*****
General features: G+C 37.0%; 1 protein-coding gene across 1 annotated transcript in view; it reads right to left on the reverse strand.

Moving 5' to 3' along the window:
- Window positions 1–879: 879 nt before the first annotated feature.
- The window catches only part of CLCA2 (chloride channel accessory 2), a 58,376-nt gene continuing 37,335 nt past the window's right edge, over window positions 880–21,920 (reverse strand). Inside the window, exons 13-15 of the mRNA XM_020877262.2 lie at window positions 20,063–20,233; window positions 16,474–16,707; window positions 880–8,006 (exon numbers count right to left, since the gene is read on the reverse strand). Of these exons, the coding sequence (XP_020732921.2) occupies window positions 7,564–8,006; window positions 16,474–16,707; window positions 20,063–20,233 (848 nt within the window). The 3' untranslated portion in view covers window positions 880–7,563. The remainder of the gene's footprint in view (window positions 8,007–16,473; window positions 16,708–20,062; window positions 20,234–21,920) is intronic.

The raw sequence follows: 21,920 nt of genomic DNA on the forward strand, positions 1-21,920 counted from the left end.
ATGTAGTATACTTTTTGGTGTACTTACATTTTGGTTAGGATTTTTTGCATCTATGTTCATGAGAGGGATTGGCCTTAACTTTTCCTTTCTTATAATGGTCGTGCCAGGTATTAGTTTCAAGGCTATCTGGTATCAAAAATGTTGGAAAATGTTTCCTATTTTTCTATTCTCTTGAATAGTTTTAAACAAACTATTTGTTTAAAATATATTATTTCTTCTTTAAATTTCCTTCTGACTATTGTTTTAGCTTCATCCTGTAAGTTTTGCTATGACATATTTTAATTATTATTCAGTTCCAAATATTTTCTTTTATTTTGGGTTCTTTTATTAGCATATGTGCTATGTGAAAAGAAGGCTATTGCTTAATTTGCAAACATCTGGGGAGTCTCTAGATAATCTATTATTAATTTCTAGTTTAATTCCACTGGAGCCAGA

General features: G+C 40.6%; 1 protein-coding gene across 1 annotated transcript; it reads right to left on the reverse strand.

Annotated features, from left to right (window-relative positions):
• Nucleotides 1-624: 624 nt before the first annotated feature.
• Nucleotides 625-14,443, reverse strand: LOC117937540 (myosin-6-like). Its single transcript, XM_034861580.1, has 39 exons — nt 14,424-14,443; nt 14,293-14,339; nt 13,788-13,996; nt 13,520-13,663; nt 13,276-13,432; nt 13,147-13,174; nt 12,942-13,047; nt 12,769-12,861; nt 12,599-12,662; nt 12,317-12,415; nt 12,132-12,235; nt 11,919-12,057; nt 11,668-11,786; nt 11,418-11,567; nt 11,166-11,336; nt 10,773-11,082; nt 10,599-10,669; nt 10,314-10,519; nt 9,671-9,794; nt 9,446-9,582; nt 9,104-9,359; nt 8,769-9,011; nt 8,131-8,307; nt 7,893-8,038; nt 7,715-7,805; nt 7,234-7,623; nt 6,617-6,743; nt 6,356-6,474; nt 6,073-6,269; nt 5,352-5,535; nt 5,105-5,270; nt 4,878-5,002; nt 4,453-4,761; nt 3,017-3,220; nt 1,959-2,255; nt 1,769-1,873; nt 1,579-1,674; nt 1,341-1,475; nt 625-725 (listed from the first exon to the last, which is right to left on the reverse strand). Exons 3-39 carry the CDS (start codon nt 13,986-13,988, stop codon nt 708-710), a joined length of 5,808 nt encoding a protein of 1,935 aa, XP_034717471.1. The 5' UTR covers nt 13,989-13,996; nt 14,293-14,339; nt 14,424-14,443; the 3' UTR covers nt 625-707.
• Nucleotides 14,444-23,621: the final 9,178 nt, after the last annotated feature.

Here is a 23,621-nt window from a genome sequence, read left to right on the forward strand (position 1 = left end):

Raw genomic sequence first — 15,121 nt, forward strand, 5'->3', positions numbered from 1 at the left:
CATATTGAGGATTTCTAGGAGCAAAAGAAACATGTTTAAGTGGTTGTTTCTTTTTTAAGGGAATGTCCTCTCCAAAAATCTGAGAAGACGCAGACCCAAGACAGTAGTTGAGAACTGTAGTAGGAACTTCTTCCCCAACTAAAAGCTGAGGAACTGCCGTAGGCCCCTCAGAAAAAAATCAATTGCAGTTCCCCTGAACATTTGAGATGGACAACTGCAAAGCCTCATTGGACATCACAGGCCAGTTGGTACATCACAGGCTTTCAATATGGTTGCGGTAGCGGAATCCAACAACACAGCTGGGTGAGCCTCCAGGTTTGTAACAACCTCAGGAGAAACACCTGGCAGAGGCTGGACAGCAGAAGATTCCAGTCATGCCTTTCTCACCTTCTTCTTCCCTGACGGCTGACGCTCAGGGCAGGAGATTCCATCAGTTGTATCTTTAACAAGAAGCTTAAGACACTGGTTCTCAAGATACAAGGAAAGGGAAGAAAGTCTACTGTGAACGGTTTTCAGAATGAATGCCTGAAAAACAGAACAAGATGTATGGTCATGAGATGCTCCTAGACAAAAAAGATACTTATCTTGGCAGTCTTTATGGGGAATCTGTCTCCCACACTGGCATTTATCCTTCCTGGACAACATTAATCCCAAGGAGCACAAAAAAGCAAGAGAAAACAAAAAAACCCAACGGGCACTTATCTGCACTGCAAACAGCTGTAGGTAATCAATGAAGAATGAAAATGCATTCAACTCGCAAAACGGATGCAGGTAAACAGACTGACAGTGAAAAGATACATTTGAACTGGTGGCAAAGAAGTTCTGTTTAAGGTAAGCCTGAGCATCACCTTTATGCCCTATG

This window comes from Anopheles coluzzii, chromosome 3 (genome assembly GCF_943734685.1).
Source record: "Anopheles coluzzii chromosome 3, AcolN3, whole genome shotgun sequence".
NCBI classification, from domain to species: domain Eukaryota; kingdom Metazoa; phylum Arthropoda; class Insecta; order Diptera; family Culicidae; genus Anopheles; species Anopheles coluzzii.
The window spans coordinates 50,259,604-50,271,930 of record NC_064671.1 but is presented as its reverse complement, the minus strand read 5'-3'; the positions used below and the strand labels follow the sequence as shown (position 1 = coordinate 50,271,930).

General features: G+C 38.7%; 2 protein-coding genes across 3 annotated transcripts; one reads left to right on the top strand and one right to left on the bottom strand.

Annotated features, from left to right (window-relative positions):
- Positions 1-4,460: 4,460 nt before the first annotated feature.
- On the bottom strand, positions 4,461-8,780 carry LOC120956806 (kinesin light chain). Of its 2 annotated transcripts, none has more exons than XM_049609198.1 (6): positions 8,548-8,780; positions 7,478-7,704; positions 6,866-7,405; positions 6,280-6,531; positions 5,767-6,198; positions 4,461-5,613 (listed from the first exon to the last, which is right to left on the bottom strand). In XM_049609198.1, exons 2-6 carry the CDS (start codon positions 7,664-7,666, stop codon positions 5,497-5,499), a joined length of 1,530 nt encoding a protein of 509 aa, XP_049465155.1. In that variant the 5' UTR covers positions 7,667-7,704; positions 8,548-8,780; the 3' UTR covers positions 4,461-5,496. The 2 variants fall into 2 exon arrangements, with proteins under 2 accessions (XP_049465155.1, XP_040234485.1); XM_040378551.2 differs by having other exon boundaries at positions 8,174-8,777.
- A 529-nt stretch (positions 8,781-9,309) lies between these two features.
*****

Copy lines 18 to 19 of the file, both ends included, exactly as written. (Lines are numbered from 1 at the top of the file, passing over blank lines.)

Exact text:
The window spans coordinates 50,259,604-50,271,930 of record NC_064671.1 but is presented as its reverse complement, the minus strand read 5'-3'; the positions used below and the strand labels follow the sequence as shown (position 1 = coordinate 50,271,930).

General features: G+C 38.7%; 2 protein-coding genes across 3 annotated transcripts; one reads left to right on the top strand and one right to left on the bottom strand.